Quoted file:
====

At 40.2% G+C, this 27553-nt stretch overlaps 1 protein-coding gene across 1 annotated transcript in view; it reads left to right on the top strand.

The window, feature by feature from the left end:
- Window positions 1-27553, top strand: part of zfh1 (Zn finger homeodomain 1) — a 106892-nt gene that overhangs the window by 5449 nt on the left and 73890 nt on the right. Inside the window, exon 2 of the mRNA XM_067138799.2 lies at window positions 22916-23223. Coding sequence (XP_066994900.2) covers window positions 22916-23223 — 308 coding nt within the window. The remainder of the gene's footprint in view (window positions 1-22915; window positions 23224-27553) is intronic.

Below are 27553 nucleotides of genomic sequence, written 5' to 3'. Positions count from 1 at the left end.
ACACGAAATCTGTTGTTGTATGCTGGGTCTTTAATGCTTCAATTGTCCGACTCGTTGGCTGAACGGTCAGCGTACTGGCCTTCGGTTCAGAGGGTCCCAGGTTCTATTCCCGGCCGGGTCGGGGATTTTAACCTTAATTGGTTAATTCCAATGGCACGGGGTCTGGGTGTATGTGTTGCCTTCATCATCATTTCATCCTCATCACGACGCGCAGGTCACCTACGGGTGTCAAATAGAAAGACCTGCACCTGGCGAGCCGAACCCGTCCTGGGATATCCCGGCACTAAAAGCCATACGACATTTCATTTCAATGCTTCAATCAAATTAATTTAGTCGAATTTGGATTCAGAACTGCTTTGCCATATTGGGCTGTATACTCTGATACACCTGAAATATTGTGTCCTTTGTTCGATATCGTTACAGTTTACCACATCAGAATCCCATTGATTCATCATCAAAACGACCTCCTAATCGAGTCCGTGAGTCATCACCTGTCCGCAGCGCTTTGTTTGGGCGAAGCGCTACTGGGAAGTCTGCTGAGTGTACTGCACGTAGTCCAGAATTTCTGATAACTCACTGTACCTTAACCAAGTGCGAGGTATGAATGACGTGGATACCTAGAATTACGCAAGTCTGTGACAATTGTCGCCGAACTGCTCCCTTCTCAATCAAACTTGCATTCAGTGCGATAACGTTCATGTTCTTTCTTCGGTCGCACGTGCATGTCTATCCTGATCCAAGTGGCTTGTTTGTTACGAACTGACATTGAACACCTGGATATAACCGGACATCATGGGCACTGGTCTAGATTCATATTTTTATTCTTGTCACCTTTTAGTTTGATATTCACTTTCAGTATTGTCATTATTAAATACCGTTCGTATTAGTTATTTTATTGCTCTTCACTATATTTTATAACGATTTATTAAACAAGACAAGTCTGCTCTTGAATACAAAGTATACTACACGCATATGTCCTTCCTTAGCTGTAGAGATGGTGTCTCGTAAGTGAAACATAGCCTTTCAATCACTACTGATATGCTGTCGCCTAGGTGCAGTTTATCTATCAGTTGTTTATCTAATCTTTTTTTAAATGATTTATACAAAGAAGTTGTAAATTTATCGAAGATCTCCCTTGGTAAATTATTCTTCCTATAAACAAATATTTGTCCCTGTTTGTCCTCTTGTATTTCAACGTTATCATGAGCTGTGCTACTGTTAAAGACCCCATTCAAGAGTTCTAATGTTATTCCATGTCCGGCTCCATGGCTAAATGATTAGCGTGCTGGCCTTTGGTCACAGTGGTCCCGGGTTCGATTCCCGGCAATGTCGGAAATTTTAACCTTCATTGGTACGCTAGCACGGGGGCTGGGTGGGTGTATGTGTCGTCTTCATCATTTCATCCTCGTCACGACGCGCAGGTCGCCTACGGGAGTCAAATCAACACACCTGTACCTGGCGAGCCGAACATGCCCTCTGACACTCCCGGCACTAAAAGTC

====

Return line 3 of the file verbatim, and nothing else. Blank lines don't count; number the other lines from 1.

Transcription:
- Window positions 1-27553, top strand: part of zfh1 (Zn finger homeodomain 1) — a 106892-nt gene that overhangs the window by 5449 nt on the left and 73890 nt on the right. Inside the window, exon 2 of the mRNA XM_067138799.2 lies at window positions 22916-23223. Coding sequence (XP_066994900.2) covers window positions 22916-23223 — 308 coding nt within the window. The remainder of the gene's footprint in view (window positions 1-22915; window positions 23224-27553) is intronic.